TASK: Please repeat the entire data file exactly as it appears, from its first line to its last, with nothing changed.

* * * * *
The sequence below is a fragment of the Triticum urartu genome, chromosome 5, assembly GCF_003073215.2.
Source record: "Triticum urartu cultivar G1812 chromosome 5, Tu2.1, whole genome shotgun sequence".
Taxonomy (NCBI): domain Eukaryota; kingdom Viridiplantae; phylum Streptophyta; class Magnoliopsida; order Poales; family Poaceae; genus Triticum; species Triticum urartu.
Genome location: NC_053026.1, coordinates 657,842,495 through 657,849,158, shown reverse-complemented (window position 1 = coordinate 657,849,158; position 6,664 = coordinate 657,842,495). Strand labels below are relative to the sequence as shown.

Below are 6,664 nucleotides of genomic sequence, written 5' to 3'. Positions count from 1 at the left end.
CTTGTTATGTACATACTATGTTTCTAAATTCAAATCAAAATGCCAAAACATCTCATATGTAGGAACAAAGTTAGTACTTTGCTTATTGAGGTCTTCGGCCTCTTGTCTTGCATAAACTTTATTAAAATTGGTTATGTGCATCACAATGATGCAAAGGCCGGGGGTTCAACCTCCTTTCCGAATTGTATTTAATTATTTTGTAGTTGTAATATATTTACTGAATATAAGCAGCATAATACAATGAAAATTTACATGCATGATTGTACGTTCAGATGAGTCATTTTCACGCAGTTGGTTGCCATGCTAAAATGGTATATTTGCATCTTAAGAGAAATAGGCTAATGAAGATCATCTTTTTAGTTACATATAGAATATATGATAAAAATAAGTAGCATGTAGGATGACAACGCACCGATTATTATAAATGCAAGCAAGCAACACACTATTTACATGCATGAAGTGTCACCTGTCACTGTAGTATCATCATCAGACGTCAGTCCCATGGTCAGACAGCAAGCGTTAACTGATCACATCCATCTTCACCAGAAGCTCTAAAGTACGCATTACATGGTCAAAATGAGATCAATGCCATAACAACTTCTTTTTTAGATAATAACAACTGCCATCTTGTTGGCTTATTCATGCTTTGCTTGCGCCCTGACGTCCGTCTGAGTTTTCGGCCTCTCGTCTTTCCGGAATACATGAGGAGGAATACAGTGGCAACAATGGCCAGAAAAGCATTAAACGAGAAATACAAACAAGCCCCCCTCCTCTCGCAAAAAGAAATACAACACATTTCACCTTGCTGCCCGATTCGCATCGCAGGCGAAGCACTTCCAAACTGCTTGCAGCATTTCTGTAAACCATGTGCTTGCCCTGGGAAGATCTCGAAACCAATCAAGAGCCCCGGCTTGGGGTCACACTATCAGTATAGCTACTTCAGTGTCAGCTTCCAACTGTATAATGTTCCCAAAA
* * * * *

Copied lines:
The sequence below is a fragment of the Triticum urartu genome, chromosome 5, assembly GCF_003073215.2.
Source record: "Triticum urartu cultivar G1812 chromosome 5, Tu2.1, whole genome shotgun sequence".
Taxonomy (NCBI): domain Eukaryota; kingdom Viridiplantae; phylum Streptophyta; class Magnoliopsida; order Poales; family Poaceae; genus Triticum; species Triticum urartu.
Genome location: NC_053026.1, coordinates 657,842,495 through 657,849,158, shown reverse-complemented (window position 1 = coordinate 657,849,158; position 6,664 = coordinate 657,842,495). Strand labels below are relative to the sequence as shown.

Below are 6,664 nucleotides of genomic sequence, written 5' to 3'. Positions count from 1 at the left end.
CTTGTTATGTACATACTATGTTTCTAAATTCAAATCAAAATGCCAAAACATCTCATATGTAGGAACAAAGTTAGTACTTTGCTTATTGAGGTCTTCGGCCTCTTGTCTTGCATAAACTTTATTAAAATTGGTTATGTGCATCACAATGATGCAAAGGCCGGGGGTTCAACCTCCTTTCCGAATTGTATTTAATTATTTTGTAGTTGTAATATATTTACTGAATATAAGCAGCATAATACAATGAAAATTTACATGCATGATTGTACGTTCAGATGAGTCATTTTCACGCAGTTGGTTGCCATGCTAAAATGGTATATTTGCATCTTAAGAGAAATAGGCTAATGAAGATCATCTTTTTAGTTACATATAGAATATATGATAAAAATAAGTAGCATGTAGGATGACAACGCACCGATTATTATAAATGCAAGCAAGCAACACACTATTTACATGCATGAAGTGTCACCTGTCACTGTAGTATCATCATCAGACGTCAGTCCCATGGTCAGACAGCAAGCGTTAACTGATCACATCCATCTTCACCAGAAGCTCTAAAGTACGCATTACATGGTCAAAATGAGATCAATGCCATAACAACTTCTTTTTTAGATAATAACAACTGCCATCTTGTTGGCTTATTCATGCTTTGCTTGCGCCCTGACGTCCGTCTGAGTTTTCGGCCTCTCGTCTTTCCGGAATACATGAGGAGGAATACAGTGGCAACAATGGCCAGAAAAGCATTAAACGAGAAATACAAACAAGCCCCCCTCCTCTCGCAAAAAGAAATACAACACATTTCACCTTGCTGCCCGATTCGCATCGCAGGCGAAGCACTTCCAAACTGCTTGCAGCATTTCTGTAAACCATGTGCTTGCCCTGGGAAGATCTCGAAACCAATCAAGAGCCCCGGCTTGGGGTCACACTATCAGTATAGCTACTTCAGTGTCAGCTTCCAACTGTATAATGTTCCCAAAA